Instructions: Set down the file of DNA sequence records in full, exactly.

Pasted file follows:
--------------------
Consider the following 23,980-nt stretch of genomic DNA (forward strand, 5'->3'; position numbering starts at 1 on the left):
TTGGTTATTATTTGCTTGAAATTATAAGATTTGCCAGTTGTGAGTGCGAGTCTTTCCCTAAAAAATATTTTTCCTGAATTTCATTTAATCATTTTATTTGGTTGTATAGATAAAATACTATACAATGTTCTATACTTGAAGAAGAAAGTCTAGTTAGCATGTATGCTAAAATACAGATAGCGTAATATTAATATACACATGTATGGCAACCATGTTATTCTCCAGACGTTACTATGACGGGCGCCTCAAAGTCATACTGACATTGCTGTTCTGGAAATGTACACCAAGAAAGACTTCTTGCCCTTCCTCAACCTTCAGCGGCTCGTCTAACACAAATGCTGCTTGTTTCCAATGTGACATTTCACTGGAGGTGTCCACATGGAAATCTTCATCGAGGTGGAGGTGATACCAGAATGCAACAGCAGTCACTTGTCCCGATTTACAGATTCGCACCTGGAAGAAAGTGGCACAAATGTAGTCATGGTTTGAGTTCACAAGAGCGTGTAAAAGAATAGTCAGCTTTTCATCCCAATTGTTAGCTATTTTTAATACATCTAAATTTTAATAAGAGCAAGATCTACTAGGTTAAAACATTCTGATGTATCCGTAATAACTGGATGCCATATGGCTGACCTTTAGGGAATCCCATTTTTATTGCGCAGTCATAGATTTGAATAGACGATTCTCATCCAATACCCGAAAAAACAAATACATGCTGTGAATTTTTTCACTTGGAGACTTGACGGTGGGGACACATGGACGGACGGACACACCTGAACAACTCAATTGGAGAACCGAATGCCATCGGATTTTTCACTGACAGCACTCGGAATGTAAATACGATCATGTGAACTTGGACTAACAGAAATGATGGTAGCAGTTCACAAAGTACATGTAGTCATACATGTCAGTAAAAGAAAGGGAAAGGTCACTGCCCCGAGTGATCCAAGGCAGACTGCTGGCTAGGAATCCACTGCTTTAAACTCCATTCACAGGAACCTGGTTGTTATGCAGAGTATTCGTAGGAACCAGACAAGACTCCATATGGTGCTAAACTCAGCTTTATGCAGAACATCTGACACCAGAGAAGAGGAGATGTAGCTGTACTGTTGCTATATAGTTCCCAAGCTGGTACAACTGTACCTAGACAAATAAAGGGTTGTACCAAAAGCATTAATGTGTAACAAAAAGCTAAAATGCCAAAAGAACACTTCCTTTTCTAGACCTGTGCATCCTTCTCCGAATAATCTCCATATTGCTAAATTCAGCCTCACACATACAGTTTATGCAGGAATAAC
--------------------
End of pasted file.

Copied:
Consider the following 23,980-nt stretch of genomic DNA (forward strand, 5'->3'; position numbering starts at 1 on the left):
TTGGTTATTATTTGCTTGAAATTATAAGATTTGCCAGTTGTGAGTGCGAGTCTTTCCCTAAAAAATATTTTTCCTGAATTTCATTTAATCATTTTATTTGGTTGTATAGATAAAATACTATACAATGTTCTATACTTGAAGAAGAAAGTCTAGTTAGCATGTATGCTAAAATACAGATAGCGTAATATTAATATACACATGTATGGCAACCATGTTATTCTCCAGACGTTACTATGACGGGCGCCTCAAAGTCATACTGACATTGCTGTTCTGGAAATGTACACCAAGAAAGACTTCTTGCCCTTCCTCAACCTTCAGCGGCTCGTCTAACACAAATGCTGCTTGTTTCCAATGTGACATTTCACTGGAGGTGTCCACATGGAAATCTTCATCGAGGTGGAGGTGATACCAGAATGCAACAGCAGTCACTTGTCCCGATTTACAGATTCGCACCTGGAAGAAAGTGGCACAAATGTAGTCATGGTTTGAGTTCACAAGAGCGTGTAAAAGAATAGTCAGCTTTTCATCCCAATTGTTAGCTATTTTTAATACATCTAAATTTTAATAAGAGCAAGATCTACTAGGTTAAAACATTCTGATGTATCCGTAATAACTGGATGCCATATGGCTGACCTTTAGGGAATCCCATTTTTATTGCGCAGTCATAGATTTGAATAGACGATTCTCATCCAATACCCGAAAAAACAAATACATGCTGTGAATTTTTTCACTTGGAGACTTGACGGTGGGGACACATGGACGGACGGACACACCTGAACAACTCAATTGGAGAACCGAATGCCATCGGATTTTTCACTGACAGCACTCGGAATGTAAATACGATCATGTGAACTTGGACTAACAGAAATGATGGTAGCAGTTCACAAAGTACATGTAGTCATACATGTCAGTAAAAGAAAGGGAAAGGTCACTGCCCCGAGTGATCCAAGGCAGACTGCTGGCTAGGAATCCACTGCTTTAAACTCCATTCACAGGAACCTGGTTGTTATGCAGAGTATTCGTAGGAACCAGACAAGACTCCATATGGTGCTAAACTCAGCTTTATGCAGAACATCTGACACCAGAGAAGAGGAGATGTAGCTGTACTGTTGCTATATAGTTCCCAAGCTGGTACAACTGTACCTAGACAAATAAAGGGTTGTACCAAAAGCATTAATGTGTAACAAAAAGCTAAAATGCCAAAAGAACACTTCCTTTTCTAGACCTGTGCATCCTTCTCCGAATAATCTCCATATTGCTAAATTCAGCCTCACACATACAGTTTATGCAGGAATAAC